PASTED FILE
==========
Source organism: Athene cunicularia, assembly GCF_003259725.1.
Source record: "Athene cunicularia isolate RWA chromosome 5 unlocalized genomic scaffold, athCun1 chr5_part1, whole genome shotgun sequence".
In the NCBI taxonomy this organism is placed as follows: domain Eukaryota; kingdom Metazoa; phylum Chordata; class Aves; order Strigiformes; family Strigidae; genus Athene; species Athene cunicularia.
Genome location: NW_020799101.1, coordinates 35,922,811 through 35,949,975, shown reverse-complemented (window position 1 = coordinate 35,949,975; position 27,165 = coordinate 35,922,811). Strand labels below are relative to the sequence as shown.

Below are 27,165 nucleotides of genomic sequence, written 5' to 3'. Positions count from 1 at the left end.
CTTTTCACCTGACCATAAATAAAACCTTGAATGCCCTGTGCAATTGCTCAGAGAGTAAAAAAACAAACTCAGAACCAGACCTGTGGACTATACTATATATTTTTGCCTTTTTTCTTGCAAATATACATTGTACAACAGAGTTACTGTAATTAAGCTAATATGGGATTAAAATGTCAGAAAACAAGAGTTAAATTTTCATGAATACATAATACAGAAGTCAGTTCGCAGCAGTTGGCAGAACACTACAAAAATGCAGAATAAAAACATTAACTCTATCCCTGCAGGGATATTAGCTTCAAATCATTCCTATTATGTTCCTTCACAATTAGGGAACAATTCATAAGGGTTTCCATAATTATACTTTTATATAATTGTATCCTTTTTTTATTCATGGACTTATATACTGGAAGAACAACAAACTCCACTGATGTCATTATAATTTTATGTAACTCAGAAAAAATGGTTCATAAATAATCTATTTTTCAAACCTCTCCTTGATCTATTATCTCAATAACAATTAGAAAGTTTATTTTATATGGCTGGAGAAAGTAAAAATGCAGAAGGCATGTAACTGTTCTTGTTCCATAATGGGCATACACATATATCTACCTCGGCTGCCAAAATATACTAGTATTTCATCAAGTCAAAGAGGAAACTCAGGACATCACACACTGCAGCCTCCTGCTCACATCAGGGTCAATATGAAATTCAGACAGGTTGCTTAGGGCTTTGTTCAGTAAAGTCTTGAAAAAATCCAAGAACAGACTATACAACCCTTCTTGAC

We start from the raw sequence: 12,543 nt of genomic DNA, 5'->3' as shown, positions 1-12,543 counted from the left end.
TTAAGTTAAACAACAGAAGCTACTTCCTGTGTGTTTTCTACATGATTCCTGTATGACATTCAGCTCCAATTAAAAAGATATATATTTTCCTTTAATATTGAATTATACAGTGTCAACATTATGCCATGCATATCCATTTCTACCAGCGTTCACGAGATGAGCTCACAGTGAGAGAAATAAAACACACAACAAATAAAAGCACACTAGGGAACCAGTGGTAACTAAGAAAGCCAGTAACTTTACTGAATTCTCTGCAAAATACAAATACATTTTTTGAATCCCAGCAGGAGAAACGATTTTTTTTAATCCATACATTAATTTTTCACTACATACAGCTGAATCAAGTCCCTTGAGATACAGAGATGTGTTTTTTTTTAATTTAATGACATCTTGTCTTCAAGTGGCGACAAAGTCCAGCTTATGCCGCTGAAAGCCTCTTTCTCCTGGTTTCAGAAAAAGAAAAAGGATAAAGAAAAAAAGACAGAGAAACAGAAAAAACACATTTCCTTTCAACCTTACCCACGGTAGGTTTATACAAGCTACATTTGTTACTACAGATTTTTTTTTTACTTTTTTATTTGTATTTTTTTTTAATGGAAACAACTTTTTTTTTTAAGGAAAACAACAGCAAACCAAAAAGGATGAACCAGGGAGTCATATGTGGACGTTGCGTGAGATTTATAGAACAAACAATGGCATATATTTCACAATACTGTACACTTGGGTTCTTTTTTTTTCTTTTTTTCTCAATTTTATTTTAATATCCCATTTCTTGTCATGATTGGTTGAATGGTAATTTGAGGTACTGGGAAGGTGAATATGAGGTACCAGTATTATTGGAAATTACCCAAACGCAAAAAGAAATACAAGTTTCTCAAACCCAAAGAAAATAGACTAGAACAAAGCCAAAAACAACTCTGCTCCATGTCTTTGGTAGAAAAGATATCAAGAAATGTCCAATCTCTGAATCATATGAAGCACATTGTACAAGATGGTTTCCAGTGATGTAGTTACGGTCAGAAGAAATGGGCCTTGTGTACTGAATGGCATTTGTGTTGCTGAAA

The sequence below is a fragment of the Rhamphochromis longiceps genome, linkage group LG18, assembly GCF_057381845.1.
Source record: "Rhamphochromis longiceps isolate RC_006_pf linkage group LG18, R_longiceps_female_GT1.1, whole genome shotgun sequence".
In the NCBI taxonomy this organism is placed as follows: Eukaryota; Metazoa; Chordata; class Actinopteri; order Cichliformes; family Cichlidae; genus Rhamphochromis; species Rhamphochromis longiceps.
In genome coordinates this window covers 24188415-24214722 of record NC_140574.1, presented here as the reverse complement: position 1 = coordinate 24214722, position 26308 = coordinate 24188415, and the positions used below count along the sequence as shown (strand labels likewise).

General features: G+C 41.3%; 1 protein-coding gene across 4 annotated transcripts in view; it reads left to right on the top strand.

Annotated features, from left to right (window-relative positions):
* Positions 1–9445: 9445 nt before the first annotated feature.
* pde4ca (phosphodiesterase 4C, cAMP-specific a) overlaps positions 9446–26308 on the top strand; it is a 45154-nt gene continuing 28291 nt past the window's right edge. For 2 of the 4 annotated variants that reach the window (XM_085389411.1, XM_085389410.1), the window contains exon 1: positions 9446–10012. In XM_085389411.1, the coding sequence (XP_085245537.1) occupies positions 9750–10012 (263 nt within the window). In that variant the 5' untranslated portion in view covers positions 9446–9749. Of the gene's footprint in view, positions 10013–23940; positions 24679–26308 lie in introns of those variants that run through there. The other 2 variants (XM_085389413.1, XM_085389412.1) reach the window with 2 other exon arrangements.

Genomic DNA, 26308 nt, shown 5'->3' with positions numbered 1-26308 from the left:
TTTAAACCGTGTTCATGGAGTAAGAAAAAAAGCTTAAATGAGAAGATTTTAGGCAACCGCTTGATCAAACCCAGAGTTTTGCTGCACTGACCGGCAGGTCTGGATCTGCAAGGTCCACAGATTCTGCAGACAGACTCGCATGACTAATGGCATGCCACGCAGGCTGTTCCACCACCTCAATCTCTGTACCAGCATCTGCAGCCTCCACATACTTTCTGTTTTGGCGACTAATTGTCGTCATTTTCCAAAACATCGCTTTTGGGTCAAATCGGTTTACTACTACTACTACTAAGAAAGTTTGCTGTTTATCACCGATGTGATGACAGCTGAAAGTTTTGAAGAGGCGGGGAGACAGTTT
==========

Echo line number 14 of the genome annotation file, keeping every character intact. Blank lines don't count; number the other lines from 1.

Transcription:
Annotated features, from left to right (window-relative positions):